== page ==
The Cultural Force and Power of the Pulitzer Prize

‘Put it before them briefly so they will read it, clearly, so they will appreciate it, picturesquely so they will remember it and, above all, accurately so they will be guided by its light.’ – Joseph Pulitzer

The Pulitzer Prize was established in 1917 after Joseph Pulitzer, arguably the most influential newspaper publisher in the 1880s, left instructions in his will to give money to Columbia University. The funds were to be dedicated to the launching of a journalism school and to establish a prize composed of “four awards in journalism, four in letters and drama, one in education, and four traveling scholarships” – the Pulitzer Prize.

For 100 years, the Pulitzer Prize has celebrated excellence in journalism and the arts, gaining it the reputation of the U.S.’s most prestigious award in journalism, letters, and music.

Joseph Pulitzer/ Pulitzer Prize, from the article “Remembering Joseph Pulitzer: Who was he and why is the Pulitzer Prize named after him?” | Image source: indiatoday.in

Making Pulitzer History

In April 2018, Kendrick Lamar made Pulitzer history as the first rapper to win the music award that had been long reserved for classical and jazz artists. Lamar’s win was met with both applaud and hostility. There were those who rallied behind the decision. Many agreed it was the time that R&B and hip-hop, the most consumed music in the U.S., were acknowledged as a genre worthy of the prize.

And then there were others who thought the Pulitzer panel had lost their wits – not for recognizing R&B and hip-hop, but for awarding an individual who neither had any formal training nor mastered a musical instrument.

However, this indeed isn’t the first time skepticism has surrounded the Pulitzer Prize. In 2008, the Pulitzer, perhaps in an attempt to reach beyond the classical discipline and jazz, awarded a special citation to musician Bob Dylan for “his profound impact on popular music and American culture, marked by lyrical compositions of extraordinary poetic power.”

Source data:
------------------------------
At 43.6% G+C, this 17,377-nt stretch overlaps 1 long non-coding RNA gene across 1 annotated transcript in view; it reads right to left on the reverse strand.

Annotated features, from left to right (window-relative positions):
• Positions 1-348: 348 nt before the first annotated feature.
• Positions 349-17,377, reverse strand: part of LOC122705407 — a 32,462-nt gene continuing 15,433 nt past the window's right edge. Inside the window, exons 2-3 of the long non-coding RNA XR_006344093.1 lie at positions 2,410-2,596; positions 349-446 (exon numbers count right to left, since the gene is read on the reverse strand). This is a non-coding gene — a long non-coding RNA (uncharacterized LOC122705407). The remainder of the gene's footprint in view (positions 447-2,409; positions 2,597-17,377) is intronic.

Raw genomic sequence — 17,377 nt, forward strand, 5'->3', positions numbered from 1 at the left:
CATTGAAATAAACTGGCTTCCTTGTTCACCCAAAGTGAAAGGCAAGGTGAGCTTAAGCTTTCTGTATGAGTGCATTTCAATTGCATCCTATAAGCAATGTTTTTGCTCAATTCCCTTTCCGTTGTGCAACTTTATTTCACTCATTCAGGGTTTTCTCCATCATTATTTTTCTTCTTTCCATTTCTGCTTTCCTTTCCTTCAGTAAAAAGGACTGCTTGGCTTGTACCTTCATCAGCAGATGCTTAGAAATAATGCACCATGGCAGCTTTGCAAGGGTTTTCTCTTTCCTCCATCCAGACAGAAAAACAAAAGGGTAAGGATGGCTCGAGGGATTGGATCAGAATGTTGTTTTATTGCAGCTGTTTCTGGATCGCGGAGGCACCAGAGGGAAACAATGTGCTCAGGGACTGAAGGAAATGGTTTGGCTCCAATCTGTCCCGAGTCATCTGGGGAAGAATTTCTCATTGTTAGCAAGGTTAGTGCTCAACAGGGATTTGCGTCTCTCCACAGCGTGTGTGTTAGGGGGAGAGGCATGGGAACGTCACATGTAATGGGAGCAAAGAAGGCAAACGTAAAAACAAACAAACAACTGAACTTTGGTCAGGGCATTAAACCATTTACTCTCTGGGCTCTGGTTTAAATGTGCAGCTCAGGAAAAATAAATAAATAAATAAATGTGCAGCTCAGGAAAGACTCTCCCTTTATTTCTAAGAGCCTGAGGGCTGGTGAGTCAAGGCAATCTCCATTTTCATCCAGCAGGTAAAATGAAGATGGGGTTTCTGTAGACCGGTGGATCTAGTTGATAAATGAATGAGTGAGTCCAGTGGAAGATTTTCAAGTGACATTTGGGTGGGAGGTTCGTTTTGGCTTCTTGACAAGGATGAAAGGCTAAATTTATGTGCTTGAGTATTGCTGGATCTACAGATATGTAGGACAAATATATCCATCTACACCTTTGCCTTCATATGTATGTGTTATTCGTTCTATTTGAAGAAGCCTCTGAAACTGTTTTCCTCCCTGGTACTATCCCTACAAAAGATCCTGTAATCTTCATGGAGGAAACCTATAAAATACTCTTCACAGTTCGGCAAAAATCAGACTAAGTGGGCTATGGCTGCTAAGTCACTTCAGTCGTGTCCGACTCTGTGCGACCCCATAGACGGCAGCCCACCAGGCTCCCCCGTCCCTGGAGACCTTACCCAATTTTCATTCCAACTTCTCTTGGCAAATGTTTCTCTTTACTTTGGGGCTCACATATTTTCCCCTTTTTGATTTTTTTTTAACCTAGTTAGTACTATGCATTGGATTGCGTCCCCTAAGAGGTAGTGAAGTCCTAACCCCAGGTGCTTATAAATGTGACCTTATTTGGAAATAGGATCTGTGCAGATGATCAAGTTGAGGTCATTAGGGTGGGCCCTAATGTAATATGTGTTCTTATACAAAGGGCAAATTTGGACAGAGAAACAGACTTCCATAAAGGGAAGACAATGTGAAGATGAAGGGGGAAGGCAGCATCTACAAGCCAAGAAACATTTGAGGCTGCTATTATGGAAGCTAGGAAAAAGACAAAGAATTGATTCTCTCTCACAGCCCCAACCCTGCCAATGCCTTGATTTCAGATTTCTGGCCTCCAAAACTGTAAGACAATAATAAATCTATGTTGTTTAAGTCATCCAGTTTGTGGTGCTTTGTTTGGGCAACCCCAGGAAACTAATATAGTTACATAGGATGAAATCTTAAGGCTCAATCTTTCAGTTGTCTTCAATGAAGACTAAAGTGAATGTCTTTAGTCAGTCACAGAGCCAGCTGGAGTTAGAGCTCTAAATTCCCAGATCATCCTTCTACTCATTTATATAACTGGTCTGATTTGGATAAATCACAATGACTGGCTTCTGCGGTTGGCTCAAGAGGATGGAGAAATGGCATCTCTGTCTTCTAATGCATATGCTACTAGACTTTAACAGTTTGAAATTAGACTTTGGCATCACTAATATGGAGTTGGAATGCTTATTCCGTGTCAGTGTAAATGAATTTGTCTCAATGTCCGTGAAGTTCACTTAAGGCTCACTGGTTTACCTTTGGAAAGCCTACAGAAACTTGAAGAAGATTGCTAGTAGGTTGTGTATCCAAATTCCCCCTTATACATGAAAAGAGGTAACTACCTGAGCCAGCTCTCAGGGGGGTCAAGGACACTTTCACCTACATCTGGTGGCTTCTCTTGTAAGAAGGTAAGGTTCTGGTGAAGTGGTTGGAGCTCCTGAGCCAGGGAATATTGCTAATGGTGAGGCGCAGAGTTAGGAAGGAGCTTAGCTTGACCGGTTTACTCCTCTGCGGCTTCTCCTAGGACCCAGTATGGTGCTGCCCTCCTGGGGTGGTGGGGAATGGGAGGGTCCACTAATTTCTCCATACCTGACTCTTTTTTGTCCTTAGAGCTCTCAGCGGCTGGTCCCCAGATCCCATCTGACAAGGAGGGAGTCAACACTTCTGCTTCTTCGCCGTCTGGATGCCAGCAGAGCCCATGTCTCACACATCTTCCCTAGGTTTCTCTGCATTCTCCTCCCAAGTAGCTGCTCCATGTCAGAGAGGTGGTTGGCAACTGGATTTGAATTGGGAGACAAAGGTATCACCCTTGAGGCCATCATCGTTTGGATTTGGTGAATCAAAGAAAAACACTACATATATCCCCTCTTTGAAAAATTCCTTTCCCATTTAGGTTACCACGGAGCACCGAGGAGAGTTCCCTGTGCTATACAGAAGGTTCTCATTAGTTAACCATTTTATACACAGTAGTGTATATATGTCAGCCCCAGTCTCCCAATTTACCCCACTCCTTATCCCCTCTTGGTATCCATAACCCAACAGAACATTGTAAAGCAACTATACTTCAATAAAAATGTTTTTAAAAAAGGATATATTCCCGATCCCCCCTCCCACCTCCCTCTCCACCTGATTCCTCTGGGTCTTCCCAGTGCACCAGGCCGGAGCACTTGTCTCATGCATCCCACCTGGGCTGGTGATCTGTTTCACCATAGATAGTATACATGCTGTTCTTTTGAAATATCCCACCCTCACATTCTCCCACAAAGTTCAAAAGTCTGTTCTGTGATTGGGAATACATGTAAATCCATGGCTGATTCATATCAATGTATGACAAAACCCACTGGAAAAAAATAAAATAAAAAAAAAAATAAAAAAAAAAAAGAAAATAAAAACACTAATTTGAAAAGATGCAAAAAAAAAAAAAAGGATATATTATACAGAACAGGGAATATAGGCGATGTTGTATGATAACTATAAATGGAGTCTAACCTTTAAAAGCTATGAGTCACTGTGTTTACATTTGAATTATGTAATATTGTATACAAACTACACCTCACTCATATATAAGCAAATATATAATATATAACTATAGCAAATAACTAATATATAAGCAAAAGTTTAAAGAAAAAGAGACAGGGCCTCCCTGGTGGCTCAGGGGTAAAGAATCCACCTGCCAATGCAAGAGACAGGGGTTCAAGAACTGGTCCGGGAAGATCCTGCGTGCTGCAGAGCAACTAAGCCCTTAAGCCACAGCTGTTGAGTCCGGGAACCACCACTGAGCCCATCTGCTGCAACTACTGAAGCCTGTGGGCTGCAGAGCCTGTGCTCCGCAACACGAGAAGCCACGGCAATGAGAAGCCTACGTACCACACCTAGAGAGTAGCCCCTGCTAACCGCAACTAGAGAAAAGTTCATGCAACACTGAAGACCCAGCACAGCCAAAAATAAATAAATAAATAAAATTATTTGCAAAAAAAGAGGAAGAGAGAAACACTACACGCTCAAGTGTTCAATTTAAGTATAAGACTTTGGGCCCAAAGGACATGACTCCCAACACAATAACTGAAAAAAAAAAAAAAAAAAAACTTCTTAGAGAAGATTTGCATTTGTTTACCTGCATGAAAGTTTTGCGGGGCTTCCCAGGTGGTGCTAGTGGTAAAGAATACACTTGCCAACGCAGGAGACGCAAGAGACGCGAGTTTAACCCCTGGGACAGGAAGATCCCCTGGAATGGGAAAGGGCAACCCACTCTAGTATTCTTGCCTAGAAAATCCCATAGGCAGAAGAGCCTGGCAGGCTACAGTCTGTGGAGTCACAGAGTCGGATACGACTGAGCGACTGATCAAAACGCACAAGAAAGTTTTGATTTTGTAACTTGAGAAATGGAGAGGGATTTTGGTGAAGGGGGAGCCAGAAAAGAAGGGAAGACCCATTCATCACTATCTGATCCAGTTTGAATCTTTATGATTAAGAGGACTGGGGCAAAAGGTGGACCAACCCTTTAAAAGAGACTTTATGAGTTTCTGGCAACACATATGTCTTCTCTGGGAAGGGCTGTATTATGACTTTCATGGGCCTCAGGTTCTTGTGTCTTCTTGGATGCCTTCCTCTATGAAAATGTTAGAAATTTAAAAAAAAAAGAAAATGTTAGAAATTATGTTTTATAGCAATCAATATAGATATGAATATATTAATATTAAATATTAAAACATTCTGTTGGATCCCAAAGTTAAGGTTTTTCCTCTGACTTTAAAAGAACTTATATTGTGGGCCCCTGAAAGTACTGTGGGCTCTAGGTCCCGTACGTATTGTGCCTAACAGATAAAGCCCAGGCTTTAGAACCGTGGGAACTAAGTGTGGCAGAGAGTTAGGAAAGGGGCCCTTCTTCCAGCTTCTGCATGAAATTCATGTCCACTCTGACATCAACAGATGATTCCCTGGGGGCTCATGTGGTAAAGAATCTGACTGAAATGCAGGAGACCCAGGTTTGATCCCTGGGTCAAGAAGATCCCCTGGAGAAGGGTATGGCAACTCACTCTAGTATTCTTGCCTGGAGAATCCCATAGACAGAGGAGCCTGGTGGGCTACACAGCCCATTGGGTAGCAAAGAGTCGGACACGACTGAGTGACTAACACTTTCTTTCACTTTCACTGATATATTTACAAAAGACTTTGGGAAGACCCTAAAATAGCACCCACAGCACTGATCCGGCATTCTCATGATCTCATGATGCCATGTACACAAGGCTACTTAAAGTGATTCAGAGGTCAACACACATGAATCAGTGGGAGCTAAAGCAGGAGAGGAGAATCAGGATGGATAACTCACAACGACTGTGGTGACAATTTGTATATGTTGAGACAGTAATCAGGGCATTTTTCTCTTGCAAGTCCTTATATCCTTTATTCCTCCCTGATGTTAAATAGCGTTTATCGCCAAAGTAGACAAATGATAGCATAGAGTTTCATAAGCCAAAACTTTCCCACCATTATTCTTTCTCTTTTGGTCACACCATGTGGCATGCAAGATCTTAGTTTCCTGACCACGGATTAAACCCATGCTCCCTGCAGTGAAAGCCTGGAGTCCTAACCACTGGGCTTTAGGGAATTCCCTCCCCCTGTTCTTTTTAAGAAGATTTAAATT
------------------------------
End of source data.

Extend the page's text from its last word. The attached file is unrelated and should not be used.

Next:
Rapper Kendrick Lamar has become the first non-classical or jazz artist to win the Pulitzer Prize for music in April 2018. | Image source: wsbuss.com

The Desire for Pulitzer Power

As with all things sought-after, the prize has had its share of controversies, with the public expressing disappointment over winners and, of course, those who “deserved” the accolade yet were “snubbed” time and time again.

The Pulitzer Prize has become such a coveted award that some people were willing to disregard professional integrity and risk journalistic credibility by fabricating stories and faking the news. Such was the case with the Washington Post’s Janet Cooke who was stripped of her 1981 Pulitzer after confessing her award-winning story about an 8-year-old heroin addict was a complete lie.

The Washington Post has since redeemed itself by being nominated for the Pulitzer many times since then. And in 2014, it won the Distinguished Public Service Prize for their series of stories based on leaked documents exposing the National Security Agency’s global surveillance programs. And in 2016, the Washington Post would win again; this time, for the National Reporting category. The Pulitzer 2018 was also awarded to the Post’s David Fahrenthold who covered the 2016 U.S. presidential campaign and questionable charitable claims.

Last year, Pulitzer winners and board members gathered at the Pulitzer Centennial kickoff event at the Newseum in Washington D.C. | Image source: editorandpublisher.com

Over the past ten decades, the Pulitzer Prize has been awarded to many of the most excellent journalists, writers, poets, and musicians of their time. But because genres continue to evolve, and people come to embrace literature and music outside the confines of conventional, we will continue to hear about people “robbed” of the prize just as much as we will see powerful moments of those who make Pulitzer prize history.

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